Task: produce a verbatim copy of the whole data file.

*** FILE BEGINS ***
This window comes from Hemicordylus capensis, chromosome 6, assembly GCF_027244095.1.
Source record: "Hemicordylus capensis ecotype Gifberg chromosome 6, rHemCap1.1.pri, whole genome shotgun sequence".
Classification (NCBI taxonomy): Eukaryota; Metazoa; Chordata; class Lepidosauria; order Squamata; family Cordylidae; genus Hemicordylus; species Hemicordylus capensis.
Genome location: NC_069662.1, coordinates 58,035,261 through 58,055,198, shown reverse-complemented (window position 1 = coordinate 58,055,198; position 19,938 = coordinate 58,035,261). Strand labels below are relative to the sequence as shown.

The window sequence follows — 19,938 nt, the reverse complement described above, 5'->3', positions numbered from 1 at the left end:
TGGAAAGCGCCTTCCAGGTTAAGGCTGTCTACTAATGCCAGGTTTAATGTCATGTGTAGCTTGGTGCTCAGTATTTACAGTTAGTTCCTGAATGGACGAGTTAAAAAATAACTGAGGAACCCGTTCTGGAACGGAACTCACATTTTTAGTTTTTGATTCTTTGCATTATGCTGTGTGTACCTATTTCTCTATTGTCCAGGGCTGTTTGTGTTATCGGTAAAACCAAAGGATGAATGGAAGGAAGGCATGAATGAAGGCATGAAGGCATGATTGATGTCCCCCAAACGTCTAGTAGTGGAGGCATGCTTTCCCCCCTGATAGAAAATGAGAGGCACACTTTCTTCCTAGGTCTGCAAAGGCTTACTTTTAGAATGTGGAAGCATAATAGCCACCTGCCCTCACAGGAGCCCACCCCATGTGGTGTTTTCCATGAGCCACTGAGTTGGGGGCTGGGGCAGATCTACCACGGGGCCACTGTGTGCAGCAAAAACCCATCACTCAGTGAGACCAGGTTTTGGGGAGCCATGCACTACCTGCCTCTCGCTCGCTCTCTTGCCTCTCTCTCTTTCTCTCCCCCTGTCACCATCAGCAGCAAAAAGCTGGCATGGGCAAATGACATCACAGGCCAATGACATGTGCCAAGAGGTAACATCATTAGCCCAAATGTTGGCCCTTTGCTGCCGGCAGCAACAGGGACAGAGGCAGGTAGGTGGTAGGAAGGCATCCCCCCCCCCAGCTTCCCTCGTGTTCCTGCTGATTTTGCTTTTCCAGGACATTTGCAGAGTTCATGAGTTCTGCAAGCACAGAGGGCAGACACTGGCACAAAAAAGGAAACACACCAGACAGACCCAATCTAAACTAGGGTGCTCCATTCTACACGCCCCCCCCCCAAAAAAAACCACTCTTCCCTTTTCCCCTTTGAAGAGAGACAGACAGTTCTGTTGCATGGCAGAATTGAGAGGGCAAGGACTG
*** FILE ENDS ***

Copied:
This window comes from Hemicordylus capensis, chromosome 6, assembly GCF_027244095.1.
Source record: "Hemicordylus capensis ecotype Gifberg chromosome 6, rHemCap1.1.pri, whole genome shotgun sequence".
Classification (NCBI taxonomy): Eukaryota; Metazoa; Chordata; class Lepidosauria; order Squamata; family Cordylidae; genus Hemicordylus; species Hemicordylus capensis.
Genome location: NC_069662.1, coordinates 58,035,261 through 58,055,198, shown reverse-complemented (window position 1 = coordinate 58,055,198; position 19,938 = coordinate 58,035,261). Strand labels below are relative to the sequence as shown.

The window sequence follows — 19,938 nt, the reverse complement described above, 5'->3', positions numbered from 1 at the left end:
TGGAAAGCGCCTTCCAGGTTAAGGCTGTCTACTAATGCCAGGTTTAATGTCATGTGTAGCTTGGTGCTCAGTATTTACAGTTAGTTCCTGAATGGACGAGTTAAAAAATAACTGAGGAACCCGTTCTGGAACGGAACTCACATTTTTAGTTTTTGATTCTTTGCATTATGCTGTGTGTACCTATTTCTCTATTGTCCAGGGCTGTTTGTGTTATCGGTAAAACCAAAGGATGAATGGAAGGAAGGCATGAATGAAGGCATGAAGGCATGATTGATGTCCCCCAAACGTCTAGTAGTGGAGGCATGCTTTCCCCCCTGATAGAAAATGAGAGGCACACTTTCTTCCTAGGTCTGCAAAGGCTTACTTTTAGAATGTGGAAGCATAATAGCCACCTGCCCTCACAGGAGCCCACCCCATGTGGTGTTTTCCATGAGCCACTGAGTTGGGGGCTGGGGCAGATCTACCACGGGGCCACTGTGTGCAGCAAAAACCCATCACTCAGTGAGACCAGGTTTTGGGGAGCCATGCACTACCTGCCTCTCGCTCGCTCTCTTGCCTCTCTCTCTTTCTCTCCCCCTGTCACCATCAGCAGCAAAAAGCTGGCATGGGCAAATGACATCACAGGCCAATGACATGTGCCAAGAGGTAACATCATTAGCCCAAATGTTGGCCCTTTGCTGCCGGCAGCAACAGGGACAGAGGCAGGTAGGTGGTAGGAAGGCATCCCCCCCCCCAGCTTCCCTCGTGTTCCTGCTGATTTTGCTTTTCCAGGACATTTGCAGAGTTCATGAGTTCTGCAAGCACAGAGGGCAGACACTGGCACAAAAAAGGAAACACACCAGACAGACCCAATCTAAACTAGGGTGCTCCATTCTACACGCCCCCCCCCCAAAAAAAACCACTCTTCCCTTTTCCCCTTTGAAGAGAGACAGACAGTTCTGTTGCATGGCAGAATTGAGAGGGCAAGGACTG